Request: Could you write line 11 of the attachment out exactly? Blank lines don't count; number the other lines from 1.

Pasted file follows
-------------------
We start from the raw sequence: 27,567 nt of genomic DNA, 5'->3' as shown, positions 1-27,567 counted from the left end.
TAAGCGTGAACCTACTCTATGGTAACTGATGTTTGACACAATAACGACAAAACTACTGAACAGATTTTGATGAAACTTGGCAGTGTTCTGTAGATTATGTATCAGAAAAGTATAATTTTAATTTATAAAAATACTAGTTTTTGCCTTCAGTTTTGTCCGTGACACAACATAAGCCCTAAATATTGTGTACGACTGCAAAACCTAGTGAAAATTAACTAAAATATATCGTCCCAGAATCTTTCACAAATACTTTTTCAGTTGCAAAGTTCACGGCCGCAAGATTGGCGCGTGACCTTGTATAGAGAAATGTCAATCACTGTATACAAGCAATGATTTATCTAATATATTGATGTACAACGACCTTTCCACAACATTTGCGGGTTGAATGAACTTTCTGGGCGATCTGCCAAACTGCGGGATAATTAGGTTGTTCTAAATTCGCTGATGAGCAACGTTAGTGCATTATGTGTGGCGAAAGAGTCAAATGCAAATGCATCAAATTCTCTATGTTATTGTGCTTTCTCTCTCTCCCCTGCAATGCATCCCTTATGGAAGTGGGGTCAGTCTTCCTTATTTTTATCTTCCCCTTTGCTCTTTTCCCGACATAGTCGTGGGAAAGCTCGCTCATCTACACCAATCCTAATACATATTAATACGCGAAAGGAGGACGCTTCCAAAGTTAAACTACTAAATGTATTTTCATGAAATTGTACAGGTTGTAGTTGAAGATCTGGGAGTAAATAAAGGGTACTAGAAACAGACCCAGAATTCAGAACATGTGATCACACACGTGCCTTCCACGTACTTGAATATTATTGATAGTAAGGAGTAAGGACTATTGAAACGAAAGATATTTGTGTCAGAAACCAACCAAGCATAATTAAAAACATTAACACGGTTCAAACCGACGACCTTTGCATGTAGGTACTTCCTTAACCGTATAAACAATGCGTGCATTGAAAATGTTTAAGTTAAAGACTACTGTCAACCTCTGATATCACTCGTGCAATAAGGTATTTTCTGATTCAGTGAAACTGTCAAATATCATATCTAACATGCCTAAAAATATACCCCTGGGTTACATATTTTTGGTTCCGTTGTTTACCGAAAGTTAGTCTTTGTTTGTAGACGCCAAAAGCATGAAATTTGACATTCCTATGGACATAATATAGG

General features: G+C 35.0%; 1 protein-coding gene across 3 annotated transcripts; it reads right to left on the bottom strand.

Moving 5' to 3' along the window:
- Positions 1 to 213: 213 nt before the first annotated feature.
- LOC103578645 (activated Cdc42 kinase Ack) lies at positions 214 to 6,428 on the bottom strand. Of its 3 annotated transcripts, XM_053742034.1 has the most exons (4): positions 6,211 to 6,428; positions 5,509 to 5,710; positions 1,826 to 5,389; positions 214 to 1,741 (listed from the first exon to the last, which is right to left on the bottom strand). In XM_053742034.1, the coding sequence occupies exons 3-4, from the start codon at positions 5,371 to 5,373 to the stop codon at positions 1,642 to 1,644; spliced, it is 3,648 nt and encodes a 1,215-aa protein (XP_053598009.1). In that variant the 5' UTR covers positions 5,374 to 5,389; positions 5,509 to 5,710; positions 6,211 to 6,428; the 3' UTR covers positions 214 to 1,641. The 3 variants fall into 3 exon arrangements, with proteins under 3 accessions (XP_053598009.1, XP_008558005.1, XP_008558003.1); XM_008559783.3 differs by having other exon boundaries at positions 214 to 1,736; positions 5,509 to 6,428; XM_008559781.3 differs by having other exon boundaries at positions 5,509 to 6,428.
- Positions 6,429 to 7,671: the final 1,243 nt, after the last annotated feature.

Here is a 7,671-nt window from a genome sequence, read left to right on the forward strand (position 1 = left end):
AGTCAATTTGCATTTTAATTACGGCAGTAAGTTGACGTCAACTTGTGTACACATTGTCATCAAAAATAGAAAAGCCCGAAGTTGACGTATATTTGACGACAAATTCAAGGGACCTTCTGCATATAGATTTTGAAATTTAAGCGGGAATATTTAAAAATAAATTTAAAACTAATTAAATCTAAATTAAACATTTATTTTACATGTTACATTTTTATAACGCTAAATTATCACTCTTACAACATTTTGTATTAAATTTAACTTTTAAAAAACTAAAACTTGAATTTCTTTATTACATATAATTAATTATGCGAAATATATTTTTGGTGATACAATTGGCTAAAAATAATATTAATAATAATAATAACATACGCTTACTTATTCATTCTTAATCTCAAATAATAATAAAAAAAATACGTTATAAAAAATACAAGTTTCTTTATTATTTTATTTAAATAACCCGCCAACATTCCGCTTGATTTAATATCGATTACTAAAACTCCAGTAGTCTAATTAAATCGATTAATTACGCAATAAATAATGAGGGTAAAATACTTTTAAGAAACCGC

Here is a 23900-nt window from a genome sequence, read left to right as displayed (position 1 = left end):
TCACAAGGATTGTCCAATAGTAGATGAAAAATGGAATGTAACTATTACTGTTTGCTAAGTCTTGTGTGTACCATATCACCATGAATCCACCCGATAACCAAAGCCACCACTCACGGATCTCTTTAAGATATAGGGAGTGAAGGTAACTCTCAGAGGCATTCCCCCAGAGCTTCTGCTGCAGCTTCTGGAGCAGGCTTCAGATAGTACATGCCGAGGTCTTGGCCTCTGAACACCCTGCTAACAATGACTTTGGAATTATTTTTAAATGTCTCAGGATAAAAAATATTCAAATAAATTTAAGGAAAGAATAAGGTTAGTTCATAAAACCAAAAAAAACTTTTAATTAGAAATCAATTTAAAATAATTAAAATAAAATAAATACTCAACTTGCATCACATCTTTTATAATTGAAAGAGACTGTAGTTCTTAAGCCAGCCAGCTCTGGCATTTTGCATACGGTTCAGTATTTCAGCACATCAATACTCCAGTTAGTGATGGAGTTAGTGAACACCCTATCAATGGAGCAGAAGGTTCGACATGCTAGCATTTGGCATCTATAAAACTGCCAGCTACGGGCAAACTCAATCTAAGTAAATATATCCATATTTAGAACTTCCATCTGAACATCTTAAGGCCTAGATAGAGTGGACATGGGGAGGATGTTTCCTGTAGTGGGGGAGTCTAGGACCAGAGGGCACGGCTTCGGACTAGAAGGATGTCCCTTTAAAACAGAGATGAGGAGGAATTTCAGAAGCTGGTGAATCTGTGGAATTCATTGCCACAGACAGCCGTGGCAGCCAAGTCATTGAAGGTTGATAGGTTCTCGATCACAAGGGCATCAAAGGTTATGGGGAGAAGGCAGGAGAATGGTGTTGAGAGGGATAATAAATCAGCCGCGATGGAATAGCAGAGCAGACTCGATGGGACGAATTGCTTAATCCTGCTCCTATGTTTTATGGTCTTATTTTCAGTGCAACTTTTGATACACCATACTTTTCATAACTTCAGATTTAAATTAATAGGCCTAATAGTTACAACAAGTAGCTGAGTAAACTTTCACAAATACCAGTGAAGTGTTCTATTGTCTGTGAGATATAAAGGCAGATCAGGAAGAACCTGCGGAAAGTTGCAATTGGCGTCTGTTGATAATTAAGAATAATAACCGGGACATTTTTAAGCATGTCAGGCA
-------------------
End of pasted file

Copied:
TCACAAGGATTGTCCAATAGTAGATGAAAAATGGAATGTAACTATTACTGTTTGCTAAGTCTTGTGTGTACCATATCACCATGAATCCACCCGATAACCAAAGCCACCACTCACGGATCTCTTTAAGATATAGGGAGTGAAGGTAACTCTCAGAGGCATTCCCCCAGAGCTTCTGCTGCAGCTTCTGGAGCAGGCTTCAGATAGTACATGCCGAGGTCTTGGCCTCTGAACACCCTGCTAACAATGACTTTGGAATTATTTTTAAATGTCTCAGGATAAAAAATATTCAAATAAATTTAAGGAAAGAATAAGGTTAGTTCATAAAACCAAAAAAAACTTTTAATTAGAAATCAATTTAAAATAATTAAAATAAAATAAATACTCAACTTGCATCACATCTTTTATAATTGAAAGAGACTGTAGTTCTTAAGCCAGCCAGCTCTGGCATTTTGCATACGGTTCAGTATTTCAGCACATCAATACTCCAGTTAGTGATGGAGTTAGTGAACACCCTATCAATGGAGCAGAAGGTTCGACATGCTAGCATTTGGCATCTATAAAACTGCCAGCTACGGGCAAACTCAATCTAAGTAAATATATCCATATTTAGAACTTCCATCTGAACATCTTAAGGCCTAGATAGAGTGGACATGGGGAGGATGTTTCCTGTAGTGGGGGAGTCTAGGACCAGAGGGCACGGCTTCGGACTAGAAGGATGTCCCTTTAAAACAGAGATGAGGAGGAATTTCAGAAGCTGGTGAATCTGTGGAATTCATTGCCACAGACAGCCGTGGCAGCCAAGTCATTGAAGGTTGATAGGTTCTCGATCACAAGGGCATCAAAGGTTATGGGGAGAAGGCAGGAGAATGGTGTTGAGAGGGATAATAAATCAGCCGCGATGGAATAGCAGAGCAGACTCGATGGGACGAATTGCTTAATCCTGCTCCTATGTTTTATGGTCTTATTTTCAGTGCAACTTTTGATACACCATACTTTTCATAACTTCAGATTTAAATTAATAGGCCTAATAGTTACAACAAGTAGCTGAGTAAACTTTCACAAATACCAGTGAAGTGTTCTATTGTCTGTGAGATATAAAGGCAGATCAGGAAGAACCTGCGGAAAGTTGCAATTGGCGTCTGTTGATAATTAAGAATAATAACCGGGACATTTTTAAGCATGTCAGGCA